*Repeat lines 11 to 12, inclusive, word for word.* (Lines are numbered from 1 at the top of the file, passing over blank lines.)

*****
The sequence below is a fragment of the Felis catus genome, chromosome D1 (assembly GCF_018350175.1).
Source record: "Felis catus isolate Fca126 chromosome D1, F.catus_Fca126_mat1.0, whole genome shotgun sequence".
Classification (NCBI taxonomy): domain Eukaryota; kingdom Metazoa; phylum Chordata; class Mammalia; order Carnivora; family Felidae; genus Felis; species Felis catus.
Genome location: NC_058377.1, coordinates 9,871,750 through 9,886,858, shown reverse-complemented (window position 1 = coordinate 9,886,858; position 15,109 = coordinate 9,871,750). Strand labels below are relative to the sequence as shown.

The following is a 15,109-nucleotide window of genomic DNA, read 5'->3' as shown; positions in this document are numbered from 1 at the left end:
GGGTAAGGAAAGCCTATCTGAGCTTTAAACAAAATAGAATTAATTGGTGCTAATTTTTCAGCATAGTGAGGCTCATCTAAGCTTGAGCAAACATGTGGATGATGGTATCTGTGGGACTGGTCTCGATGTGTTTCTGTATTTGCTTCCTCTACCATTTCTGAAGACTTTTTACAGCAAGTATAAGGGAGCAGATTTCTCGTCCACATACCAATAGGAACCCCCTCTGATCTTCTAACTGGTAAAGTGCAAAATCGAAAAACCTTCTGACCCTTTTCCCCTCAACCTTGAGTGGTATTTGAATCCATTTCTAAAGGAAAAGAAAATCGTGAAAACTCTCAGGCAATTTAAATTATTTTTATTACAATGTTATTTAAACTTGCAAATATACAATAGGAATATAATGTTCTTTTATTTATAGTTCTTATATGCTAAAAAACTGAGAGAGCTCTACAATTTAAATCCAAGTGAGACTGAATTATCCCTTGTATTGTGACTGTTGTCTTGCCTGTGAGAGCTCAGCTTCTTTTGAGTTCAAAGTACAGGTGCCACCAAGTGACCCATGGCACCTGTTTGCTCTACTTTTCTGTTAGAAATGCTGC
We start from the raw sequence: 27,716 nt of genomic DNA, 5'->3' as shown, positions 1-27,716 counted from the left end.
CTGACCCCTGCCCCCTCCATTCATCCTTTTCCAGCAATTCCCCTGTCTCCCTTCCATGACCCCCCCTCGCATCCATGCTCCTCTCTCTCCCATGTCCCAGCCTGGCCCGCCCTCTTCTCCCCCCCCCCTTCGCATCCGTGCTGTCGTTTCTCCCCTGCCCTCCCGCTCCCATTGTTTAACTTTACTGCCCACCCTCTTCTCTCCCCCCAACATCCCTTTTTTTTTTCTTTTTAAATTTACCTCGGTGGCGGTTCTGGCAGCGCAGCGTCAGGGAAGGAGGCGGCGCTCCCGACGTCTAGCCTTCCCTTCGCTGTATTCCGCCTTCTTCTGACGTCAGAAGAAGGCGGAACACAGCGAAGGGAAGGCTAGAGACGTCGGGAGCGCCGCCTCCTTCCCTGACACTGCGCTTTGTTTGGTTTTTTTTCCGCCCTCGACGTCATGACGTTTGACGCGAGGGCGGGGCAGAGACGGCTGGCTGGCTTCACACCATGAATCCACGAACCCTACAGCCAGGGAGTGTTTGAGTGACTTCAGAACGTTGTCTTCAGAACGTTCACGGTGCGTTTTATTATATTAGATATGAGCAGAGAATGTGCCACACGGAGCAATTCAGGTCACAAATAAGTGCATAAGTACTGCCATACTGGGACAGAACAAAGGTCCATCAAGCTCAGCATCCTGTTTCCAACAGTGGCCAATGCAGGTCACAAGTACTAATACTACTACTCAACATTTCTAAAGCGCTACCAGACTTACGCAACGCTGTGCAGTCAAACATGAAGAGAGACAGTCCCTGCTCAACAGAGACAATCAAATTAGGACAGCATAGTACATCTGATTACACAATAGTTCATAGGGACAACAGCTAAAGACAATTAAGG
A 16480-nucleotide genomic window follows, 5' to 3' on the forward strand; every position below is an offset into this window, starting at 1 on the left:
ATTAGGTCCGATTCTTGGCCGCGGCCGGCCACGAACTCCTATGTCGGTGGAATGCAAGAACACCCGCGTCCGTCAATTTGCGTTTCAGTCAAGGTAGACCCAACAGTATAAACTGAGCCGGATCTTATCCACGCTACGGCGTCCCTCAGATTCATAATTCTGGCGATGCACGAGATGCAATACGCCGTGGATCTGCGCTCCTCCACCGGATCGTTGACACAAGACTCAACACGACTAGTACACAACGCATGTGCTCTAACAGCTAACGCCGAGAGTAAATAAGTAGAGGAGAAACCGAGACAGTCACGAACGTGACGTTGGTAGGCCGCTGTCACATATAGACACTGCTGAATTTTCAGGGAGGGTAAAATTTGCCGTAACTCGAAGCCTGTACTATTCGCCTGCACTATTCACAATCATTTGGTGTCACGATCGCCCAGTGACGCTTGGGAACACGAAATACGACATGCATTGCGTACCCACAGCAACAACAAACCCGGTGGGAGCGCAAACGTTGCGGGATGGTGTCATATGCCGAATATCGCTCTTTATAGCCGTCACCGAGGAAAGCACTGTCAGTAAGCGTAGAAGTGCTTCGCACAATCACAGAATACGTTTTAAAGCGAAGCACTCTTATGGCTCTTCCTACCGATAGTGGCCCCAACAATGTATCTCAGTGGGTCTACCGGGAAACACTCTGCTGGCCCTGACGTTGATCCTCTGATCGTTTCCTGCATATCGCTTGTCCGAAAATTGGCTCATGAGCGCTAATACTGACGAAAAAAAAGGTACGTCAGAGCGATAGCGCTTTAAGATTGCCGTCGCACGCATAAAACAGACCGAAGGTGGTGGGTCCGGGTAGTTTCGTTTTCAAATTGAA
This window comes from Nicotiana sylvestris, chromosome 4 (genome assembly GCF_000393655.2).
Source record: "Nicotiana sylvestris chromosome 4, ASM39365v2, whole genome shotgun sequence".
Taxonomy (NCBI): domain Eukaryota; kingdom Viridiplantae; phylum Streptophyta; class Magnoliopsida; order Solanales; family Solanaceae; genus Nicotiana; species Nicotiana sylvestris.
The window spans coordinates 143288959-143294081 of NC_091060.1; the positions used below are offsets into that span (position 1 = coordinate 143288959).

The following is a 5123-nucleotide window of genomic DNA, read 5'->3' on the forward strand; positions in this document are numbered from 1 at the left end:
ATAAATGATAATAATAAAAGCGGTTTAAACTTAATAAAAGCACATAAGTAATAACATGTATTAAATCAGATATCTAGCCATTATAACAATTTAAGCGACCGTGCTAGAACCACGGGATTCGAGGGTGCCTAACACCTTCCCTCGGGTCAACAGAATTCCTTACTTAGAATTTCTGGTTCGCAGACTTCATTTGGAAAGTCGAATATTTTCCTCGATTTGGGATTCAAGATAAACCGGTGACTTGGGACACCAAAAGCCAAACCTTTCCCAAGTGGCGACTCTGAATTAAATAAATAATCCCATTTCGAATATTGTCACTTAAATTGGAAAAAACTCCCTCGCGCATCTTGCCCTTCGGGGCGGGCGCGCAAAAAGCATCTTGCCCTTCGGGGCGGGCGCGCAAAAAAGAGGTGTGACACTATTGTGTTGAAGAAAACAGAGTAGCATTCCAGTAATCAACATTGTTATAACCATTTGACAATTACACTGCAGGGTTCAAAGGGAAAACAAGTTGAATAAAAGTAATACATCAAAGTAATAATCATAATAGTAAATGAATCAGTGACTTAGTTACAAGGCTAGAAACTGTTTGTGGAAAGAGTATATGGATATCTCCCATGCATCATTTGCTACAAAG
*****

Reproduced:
This window comes from Nicotiana sylvestris, chromosome 4 (genome assembly GCF_000393655.2).
Source record: "Nicotiana sylvestris chromosome 4, ASM39365v2, whole genome shotgun sequence".